Joe Wehrle: For many consumers, insurance fraud flies ‘under the radar’
Joe Wehrle, president and CEO of the National Insurance Crime Bureau, is a different kind of crimefighter. His organization seeks to root out insurance fraud, which he says “is not a victimless crime.”
The victims of insurance fraud, he says, are insurance consumers. The billions of dollars lost to insurance fraud every year are recovered, in part, through higher insurance premiums. Each year, the nonprofit bureau receives more than 6,000 tips about insurance fraud, such as faked auto accidents.
|Joe Wehrle has been president and CEO of the National Insurance Crime Bureau since 2008.|
Wehrle has led the National Insurance Crime Bureau since 2008. He came to the bureau from the USAA Property and Casualty Insurance Group, where he had been president. Wehrle spent 33 years in the Air Force.
The bureau represents more than 1,000 insurers, self-insured organizations, rental car companies, parking services providers and transportation-related companies. Its more than 300 employees collaborate with law enforcement agencies and others to crack down on insurance fraud.
The workload at Wehrle’s organization is a hefty one. In 2008, more than 74,000 questionable claims were referred to the bureau from its members. That number climbed to nearly 92,000 in 2010.
InsuranceQuotes.com spoke with Wehrle about the fight against insurance fraud.
InsuranceQuotes.com: Why should consumers care about insurance fraud?
Joe Wehrle: Many people don’t really consider it a crime, so it flies under the radar. There’s a big impact on the consumer. The insurance companies are trying to minimize the fraud so they can keep their premiums down, and be fair and competitive in the marketplace. If they are paying fraudulent claims, they are going to charge a rate to compensate for that. Fraud costs billions per year, and some people have extrapolated that to $200 to $400 per policyholder per year. That is a lot of money.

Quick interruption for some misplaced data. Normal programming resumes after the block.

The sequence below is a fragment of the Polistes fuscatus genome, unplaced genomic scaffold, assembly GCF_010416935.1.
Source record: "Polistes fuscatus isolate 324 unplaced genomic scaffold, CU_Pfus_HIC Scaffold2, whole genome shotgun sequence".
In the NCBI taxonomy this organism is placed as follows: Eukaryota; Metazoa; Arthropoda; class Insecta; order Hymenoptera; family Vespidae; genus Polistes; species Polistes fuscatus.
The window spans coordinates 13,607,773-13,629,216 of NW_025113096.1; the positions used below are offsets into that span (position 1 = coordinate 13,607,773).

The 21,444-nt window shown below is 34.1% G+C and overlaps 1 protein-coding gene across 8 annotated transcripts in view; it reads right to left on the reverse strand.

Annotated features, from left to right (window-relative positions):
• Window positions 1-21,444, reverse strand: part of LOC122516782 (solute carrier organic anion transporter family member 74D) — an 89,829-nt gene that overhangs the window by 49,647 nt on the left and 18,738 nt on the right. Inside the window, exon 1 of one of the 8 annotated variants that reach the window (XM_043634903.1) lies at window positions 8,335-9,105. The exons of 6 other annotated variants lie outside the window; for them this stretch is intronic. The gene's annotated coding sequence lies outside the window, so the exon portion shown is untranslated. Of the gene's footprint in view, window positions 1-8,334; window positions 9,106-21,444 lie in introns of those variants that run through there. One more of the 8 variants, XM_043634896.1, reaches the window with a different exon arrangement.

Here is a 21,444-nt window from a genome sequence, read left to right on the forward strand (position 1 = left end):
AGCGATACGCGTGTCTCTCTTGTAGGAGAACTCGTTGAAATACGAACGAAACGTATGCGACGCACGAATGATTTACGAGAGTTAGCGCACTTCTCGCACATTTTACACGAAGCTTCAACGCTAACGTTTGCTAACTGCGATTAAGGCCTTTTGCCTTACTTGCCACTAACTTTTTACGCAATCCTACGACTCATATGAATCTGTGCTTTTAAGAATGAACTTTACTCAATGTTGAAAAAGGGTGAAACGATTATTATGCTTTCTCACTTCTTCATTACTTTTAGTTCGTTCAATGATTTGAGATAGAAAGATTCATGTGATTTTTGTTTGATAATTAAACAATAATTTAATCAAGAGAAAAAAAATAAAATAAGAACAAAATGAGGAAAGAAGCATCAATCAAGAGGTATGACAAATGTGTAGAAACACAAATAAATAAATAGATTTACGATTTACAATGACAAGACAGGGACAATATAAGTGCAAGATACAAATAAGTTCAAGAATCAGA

IQ: Do you go after people with hurt necks, faking whiplash trying to defraud auto insurance companies?
Wehrle: No, we focus on bigger stuff like organized crime rings. Every once in a while, a member will ask us to do a single claim, but we generally leave that up to them. If the lady goes to the auto repair shop and they inflate the claim, we might leave that up to the individual company. What we are after is the auto repair shop. On the medical side, we’re not interested in the guy with the workers’ comp fraud; we’re interested in the doctors and lawyers who are tied into that.
IQ: What other types of insurance fraud are you seeing?
Wehrle: Cargo theft is growing. That is the entire supply chain from the manufacturer down to the consumer. Why do you want to go steal a television from Best Buy when you can steal 300 of them out of the back of a trailer? They’re targeting pharmaceuticals, too. There was one (heist) recently in New England where they stole a load of more than $70 million worth of pharmaceuticals. They go through, find the drugs they want and discard the others, or they take it all and sell it on the black market. These companies have their loads insured by many of our member companies.